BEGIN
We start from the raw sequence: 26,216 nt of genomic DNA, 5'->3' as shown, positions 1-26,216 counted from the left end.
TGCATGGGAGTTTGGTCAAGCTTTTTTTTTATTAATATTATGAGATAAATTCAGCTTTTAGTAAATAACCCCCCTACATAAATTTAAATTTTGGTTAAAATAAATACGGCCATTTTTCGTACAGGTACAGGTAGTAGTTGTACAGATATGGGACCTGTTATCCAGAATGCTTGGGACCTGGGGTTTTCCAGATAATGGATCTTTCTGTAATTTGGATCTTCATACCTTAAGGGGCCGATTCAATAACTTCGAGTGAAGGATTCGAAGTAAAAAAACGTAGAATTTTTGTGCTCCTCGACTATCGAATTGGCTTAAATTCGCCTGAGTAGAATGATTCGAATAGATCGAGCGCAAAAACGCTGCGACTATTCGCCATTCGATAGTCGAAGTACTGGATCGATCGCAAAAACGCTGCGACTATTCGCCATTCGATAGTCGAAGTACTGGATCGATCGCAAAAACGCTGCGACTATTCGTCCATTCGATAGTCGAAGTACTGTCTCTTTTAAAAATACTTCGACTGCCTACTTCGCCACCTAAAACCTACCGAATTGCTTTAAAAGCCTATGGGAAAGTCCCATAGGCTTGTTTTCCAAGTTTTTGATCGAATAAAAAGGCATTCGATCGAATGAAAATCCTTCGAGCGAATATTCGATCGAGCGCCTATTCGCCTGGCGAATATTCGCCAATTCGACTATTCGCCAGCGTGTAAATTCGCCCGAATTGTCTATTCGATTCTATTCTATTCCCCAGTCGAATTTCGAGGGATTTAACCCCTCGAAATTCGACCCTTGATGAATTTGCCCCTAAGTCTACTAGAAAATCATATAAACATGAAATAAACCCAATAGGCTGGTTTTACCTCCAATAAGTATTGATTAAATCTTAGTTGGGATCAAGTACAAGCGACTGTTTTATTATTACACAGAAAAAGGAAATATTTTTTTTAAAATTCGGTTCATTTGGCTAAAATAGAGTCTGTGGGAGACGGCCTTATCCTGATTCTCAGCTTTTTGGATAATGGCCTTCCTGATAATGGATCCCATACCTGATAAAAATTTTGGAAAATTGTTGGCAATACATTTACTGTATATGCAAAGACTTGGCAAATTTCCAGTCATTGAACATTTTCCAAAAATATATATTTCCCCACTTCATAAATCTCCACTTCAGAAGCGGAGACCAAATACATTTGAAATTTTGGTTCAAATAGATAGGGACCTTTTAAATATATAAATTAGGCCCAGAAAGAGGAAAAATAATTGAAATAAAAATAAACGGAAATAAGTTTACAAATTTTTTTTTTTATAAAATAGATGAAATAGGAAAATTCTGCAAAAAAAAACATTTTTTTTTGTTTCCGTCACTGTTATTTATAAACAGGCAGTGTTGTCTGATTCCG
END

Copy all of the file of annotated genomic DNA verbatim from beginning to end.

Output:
We start from the raw sequence: 26,216 nt of genomic DNA, 5'->3' as shown, positions 1-26,216 counted from the left end.
TGCATGGGAGTTTGGTCAAGCTTTTTTTTTATTAATATTATGAGATAAATTCAGCTTTTAGTAAATAACCCCCCTACATAAATTTAAATTTTGGTTAAAATAAATACGGCCATTTTTCGTACAGGTACAGGTAGTAGTTGTACAGATATGGGACCTGTTATCCAGAATGCTTGGGACCTGGGGTTTTCCAGATAATGGATCTTTCTGTAATTTGGATCTTCATACCTTAAGGGGCCGATTCAATAACTTCGAGTGAAGGATTCGAAGTAAAAAAACGTAGAATTTTTGTGCTCCTCGACTATCGAATTGGCTTAAATTCGCCTGAGTAGAATGATTCGAATAGATCGAGCGCAAAAACGCTGCGACTATTCGCCATTCGATAGTCGAAGTACTGGATCGATCGCAAAAACGCTGCGACTATTCGCCATTCGATAGTCGAAGTACTGGATCGATCGCAAAAACGCTGCGACTATTCGTCCATTCGATAGTCGAAGTACTGTCTCTTTTAAAAATACTTCGACTGCCTACTTCGCCACCTAAAACCTACCGAATTGCTTTAAAAGCCTATGGGAAAGTCCCATAGGCTTGTTTTCCAAGTTTTTGATCGAATAAAAAGGCATTCGATCGAATGAAAATCCTTCGAGCGAATATTCGATCGAGCGCCTATTCGCCTGGCGAATATTCGCCAATTCGACTATTCGCCAGCGTGTAAATTCGCCCGAATTGTCTATTCGATTCTATTCTATTCCCCAGTCGAATTTCGAGGGATTTAACCCCTCGAAATTCGACCCTTGATGAATTTGCCCCTAAGTCTACTAGAAAATCATATAAACATGAAATAAACCCAATAGGCTGGTTTTACCTCCAATAAGTATTGATTAAATCTTAGTTGGGATCAAGTACAAGCGACTGTTTTATTATTACACAGAAAAAGGAAATATTTTTTTTAAAATTCGGTTCATTTGGCTAAAATAGAGTCTGTGGGAGACGGCCTTATCCTGATTCTCAGCTTTTTGGATAATGGCCTTCCTGATAATGGATCCCATACCTGATAAAAATTTTGGAAAATTGTTGGCAATACATTTACTGTATATGCAAAGACTTGGCAAATTTCCAGTCATTGAACATTTTCCAAAAATATATATTTCCCCACTTCATAAATCTCCACTTCAGAAGCGGAGACCAAATACATTTGAAATTTTGGTTCAAATAGATAGGGACCTTTTAAATATATAAATTAGGCCCAGAAAGAGGAAAAATAATTGAAATAAAAATAAACGGAAATAAGTTTACAAATTTTTTTTTTTATAAAATAGATGAAATAGGAAAATTCTGCAAAAAAAAACATTTTTTTTTGTTTCCGTCACTGTTATTTATAAACAGGCAGTGTTGTCTGATTCCG